A UNIQUE bioink has been developed that allows three-dimensional (3D) printing of human corneas for the first time. This proof-of-concept study, conducted by scientists at Newcastle University, Newcastle, UK, may pave the way for the creation of an unlimited supply of human corneas for the many patients who require corneal transplants.
As it plays a vital role in focussing vision, damage to the cornea, such as through abrasion, burns, lacerations, or diseases such as trachoma, can result in blindness; currently, 10 million people worldwide require surgery to prevent corneal blindness and nearly a further 5 million people are totally blind as a result of corneal scarring. With this in mind, researchers set out to investigate the optimal bioink to be used in the production of human corneas via 3D-printing, mixing human corneal stromal cells from healthy donors with alginate and collagen to create a unique gel. When used with a 3D bioprinter, the novel bioink was successfully extruded in concentric circles to form the shape of a human cornea. In <10 minutes, the cornea was printed to match the exact size dimensions of an actual cornea, measured by scanning a patient’s eye prior to printing. This promising result showed that this technique may make it possible to build a cornea to match a patient’s unique corneal specifications.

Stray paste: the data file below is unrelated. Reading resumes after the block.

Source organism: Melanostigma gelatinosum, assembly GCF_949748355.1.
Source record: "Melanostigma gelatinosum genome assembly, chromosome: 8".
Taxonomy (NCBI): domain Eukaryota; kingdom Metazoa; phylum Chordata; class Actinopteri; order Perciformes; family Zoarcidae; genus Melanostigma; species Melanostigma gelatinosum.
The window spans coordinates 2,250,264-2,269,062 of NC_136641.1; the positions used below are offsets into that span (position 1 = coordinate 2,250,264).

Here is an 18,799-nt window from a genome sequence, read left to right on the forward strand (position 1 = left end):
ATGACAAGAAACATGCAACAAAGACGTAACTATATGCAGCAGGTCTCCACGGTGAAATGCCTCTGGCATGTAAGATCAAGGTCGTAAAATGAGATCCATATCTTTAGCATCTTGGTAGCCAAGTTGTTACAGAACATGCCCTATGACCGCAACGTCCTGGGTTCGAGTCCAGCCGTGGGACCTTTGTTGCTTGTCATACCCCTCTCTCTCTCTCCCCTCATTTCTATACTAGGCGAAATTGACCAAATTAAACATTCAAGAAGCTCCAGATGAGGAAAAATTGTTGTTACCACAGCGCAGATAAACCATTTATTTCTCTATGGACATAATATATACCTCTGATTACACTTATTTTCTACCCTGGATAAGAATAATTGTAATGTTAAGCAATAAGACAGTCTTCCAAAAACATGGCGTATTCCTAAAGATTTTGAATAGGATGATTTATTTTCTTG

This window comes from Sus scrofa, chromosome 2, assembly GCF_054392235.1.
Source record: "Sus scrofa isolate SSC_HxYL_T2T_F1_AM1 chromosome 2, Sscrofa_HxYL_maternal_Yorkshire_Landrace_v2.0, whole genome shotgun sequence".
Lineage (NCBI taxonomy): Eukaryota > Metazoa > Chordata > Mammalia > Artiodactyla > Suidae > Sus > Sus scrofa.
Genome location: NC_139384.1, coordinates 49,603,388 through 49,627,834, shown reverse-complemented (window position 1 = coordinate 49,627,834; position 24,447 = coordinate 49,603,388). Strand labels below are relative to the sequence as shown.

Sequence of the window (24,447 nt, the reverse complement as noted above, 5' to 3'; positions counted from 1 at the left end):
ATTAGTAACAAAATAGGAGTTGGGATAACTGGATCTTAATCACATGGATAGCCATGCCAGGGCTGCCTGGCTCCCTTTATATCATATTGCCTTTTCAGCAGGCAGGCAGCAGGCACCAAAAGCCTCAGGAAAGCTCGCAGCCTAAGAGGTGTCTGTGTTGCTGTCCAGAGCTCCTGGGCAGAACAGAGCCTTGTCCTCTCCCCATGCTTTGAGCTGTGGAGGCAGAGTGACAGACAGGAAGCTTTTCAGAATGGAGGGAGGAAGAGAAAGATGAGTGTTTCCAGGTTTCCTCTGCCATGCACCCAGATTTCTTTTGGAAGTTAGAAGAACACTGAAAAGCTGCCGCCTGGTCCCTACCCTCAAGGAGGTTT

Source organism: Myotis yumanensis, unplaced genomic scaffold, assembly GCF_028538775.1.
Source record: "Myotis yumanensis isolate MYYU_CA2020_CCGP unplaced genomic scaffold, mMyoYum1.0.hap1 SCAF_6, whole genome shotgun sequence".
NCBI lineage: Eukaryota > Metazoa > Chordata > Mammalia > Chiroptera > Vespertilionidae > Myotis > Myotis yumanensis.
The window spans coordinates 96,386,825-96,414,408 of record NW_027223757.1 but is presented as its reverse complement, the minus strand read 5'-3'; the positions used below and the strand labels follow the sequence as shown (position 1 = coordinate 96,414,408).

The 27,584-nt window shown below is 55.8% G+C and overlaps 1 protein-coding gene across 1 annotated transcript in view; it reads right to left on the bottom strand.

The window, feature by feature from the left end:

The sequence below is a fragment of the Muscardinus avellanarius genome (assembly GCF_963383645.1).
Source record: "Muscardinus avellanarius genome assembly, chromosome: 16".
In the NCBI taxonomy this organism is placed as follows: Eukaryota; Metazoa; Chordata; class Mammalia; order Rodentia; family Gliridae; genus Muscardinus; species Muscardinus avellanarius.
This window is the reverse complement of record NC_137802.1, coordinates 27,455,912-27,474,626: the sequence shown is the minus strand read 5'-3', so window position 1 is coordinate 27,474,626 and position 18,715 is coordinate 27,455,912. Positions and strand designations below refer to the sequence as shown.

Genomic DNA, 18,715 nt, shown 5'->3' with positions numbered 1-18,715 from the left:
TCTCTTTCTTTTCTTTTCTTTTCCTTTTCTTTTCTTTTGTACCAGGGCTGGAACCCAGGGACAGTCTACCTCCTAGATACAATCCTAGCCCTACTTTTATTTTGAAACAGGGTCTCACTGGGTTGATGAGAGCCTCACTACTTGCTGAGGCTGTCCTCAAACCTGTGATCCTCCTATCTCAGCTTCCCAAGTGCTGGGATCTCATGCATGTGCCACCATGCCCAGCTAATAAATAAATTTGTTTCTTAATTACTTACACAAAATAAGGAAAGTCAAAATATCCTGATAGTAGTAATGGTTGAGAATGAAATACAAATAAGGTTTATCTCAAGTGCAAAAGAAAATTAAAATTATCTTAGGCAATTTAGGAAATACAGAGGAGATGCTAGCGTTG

The researchers also noted that the unique composition of the gel kept the stem cells alive; this finding built on their previous research where the team were able to keep cells alive for weeks in a similar hydrogel. Commenting on the usefulness of the novel bioink, Prof Che Connon, Newcastle University, said: “Now we have a ready to use bioink containing stem cells, allowing users to start printing tissues without having to worry about growing the cells separately.” The team noted that these results showed that it may be feasible to 3D-print specific corneas for patients who require a transplant, potentially combatting the worldwide shortage of corneas. Looking to the future, Prof Connon concluded that the 3D-printed corneas will have to undergo further testing, and it may be several years before they are able to be used in human transplants.